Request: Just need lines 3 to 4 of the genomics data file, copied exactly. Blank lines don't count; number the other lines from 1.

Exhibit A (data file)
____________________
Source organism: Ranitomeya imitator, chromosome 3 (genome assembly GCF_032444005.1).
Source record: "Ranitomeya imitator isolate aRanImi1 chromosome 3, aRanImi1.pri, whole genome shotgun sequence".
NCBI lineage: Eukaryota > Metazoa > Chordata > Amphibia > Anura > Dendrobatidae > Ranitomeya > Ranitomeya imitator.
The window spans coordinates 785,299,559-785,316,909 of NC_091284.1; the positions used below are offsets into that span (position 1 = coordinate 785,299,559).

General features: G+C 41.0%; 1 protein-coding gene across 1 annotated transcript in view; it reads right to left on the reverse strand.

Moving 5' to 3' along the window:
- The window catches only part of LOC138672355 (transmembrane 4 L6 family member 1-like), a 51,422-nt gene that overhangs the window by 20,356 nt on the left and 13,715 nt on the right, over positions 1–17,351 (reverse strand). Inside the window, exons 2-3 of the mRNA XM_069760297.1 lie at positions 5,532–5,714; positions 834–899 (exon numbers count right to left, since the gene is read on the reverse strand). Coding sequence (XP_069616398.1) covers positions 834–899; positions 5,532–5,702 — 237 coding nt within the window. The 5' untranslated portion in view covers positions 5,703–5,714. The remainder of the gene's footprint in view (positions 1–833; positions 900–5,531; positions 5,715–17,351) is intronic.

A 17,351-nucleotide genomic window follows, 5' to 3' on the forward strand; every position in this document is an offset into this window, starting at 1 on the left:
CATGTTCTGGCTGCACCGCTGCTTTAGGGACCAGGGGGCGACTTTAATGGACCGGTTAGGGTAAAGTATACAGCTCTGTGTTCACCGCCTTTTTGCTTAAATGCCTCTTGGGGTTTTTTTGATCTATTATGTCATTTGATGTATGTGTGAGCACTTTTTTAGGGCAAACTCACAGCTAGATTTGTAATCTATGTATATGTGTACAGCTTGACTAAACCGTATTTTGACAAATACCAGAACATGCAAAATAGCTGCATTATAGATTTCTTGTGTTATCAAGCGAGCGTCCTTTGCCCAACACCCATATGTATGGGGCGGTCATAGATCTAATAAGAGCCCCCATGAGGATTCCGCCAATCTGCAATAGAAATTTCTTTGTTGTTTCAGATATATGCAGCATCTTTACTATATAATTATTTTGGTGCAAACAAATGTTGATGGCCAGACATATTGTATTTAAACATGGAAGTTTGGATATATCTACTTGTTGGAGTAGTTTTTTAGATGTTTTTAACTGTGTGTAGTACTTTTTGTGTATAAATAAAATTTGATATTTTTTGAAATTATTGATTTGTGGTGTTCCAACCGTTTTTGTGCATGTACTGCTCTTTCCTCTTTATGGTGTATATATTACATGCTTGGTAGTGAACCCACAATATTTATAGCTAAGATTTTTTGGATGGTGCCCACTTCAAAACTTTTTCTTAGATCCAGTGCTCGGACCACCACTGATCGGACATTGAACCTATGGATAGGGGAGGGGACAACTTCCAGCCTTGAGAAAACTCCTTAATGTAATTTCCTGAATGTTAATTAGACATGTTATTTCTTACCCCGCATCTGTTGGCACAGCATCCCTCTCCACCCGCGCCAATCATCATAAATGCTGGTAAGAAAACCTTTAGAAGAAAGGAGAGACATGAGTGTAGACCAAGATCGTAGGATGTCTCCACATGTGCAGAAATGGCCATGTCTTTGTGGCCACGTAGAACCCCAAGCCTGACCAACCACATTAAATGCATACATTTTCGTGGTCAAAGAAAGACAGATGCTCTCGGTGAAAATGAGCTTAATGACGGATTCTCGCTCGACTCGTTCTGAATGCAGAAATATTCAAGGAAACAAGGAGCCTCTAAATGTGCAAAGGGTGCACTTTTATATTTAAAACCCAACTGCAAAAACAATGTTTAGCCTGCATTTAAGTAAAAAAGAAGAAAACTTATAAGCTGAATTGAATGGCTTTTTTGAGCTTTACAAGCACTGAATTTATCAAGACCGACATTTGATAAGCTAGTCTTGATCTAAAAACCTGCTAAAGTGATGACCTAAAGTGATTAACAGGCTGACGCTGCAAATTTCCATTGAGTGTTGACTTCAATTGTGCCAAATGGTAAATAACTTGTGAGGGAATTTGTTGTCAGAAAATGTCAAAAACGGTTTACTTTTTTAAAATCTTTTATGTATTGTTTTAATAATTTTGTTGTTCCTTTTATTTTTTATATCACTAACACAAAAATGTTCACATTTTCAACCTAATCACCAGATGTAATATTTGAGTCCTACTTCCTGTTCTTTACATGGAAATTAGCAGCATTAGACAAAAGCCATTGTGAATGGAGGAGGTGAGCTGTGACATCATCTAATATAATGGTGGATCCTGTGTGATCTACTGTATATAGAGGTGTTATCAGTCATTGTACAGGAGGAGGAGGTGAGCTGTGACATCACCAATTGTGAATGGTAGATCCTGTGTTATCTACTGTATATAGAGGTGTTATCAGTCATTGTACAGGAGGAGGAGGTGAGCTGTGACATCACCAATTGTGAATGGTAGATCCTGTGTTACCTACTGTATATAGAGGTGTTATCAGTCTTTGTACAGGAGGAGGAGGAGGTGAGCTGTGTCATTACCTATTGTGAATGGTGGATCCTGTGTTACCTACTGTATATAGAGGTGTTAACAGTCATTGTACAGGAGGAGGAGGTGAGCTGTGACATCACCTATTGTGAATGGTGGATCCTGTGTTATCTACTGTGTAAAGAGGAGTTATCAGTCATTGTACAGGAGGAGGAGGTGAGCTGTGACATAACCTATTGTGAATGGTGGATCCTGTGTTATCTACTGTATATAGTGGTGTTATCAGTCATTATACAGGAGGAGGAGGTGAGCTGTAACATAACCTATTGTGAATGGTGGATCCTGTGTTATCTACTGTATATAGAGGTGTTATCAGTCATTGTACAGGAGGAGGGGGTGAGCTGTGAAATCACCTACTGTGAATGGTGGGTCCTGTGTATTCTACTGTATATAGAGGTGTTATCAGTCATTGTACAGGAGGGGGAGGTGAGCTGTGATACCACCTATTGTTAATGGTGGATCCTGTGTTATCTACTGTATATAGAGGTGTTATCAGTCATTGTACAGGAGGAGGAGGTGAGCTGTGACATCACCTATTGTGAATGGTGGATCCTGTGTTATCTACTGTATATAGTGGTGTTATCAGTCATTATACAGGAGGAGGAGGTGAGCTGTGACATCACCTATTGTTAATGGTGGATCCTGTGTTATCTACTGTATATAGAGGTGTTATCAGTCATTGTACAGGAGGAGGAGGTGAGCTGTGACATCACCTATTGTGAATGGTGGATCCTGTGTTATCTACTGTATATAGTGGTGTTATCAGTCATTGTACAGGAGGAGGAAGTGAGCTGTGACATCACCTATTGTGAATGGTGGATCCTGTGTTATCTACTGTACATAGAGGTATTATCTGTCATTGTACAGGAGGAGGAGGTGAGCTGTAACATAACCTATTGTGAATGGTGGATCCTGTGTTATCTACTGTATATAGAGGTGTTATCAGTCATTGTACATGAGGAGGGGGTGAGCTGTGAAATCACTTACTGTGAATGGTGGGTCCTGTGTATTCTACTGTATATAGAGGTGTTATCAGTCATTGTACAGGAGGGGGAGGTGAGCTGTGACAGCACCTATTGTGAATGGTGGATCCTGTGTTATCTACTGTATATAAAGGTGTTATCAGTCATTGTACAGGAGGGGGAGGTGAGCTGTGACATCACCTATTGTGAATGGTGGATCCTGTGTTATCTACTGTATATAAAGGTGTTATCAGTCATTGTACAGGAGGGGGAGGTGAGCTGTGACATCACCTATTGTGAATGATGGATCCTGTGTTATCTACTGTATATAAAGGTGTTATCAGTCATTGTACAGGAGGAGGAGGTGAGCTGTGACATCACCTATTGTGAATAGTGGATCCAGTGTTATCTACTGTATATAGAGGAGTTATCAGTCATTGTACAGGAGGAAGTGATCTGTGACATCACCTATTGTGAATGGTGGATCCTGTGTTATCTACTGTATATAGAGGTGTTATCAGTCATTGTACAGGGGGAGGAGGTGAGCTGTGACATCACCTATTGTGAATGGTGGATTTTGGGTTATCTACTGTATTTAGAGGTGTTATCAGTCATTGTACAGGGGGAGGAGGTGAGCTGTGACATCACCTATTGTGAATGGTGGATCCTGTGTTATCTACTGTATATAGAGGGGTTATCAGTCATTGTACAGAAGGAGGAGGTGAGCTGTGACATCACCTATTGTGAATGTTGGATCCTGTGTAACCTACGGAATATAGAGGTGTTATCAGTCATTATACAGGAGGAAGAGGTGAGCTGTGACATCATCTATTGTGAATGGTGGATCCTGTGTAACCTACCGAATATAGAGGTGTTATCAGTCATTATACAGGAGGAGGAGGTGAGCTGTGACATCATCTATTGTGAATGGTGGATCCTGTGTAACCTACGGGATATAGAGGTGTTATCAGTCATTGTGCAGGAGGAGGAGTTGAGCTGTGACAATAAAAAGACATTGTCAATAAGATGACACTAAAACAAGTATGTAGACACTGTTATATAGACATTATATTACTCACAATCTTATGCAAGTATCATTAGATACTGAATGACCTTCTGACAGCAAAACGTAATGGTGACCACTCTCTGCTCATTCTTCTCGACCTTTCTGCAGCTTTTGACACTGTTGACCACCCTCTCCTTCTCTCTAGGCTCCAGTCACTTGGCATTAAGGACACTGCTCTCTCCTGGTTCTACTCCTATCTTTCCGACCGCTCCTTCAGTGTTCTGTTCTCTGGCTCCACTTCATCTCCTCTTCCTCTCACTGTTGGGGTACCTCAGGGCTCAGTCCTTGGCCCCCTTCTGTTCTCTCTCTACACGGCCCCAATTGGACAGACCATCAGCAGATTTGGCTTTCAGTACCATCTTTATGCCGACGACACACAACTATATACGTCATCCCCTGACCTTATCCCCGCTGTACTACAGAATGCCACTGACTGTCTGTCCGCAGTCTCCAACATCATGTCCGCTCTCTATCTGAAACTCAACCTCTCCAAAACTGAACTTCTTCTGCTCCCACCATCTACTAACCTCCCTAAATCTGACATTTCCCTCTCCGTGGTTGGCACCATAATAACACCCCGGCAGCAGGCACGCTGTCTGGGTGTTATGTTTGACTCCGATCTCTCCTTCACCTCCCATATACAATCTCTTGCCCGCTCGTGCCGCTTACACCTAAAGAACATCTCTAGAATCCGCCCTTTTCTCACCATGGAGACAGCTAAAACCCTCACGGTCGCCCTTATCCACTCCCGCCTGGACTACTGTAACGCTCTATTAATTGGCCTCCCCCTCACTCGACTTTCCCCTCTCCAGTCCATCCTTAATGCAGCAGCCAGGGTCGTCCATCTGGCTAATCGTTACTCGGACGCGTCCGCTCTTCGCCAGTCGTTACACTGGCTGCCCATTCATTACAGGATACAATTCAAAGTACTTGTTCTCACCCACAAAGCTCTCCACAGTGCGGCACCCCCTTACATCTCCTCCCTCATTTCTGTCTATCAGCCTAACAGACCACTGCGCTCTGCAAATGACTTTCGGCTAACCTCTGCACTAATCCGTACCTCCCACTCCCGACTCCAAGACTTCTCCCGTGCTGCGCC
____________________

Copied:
NCBI lineage: Eukaryota > Metazoa > Chordata > Amphibia > Anura > Dendrobatidae > Ranitomeya > Ranitomeya imitator.
The window spans coordinates 785,299,559-785,316,909 of NC_091284.1; the positions used below are offsets into that span (position 1 = coordinate 785,299,559).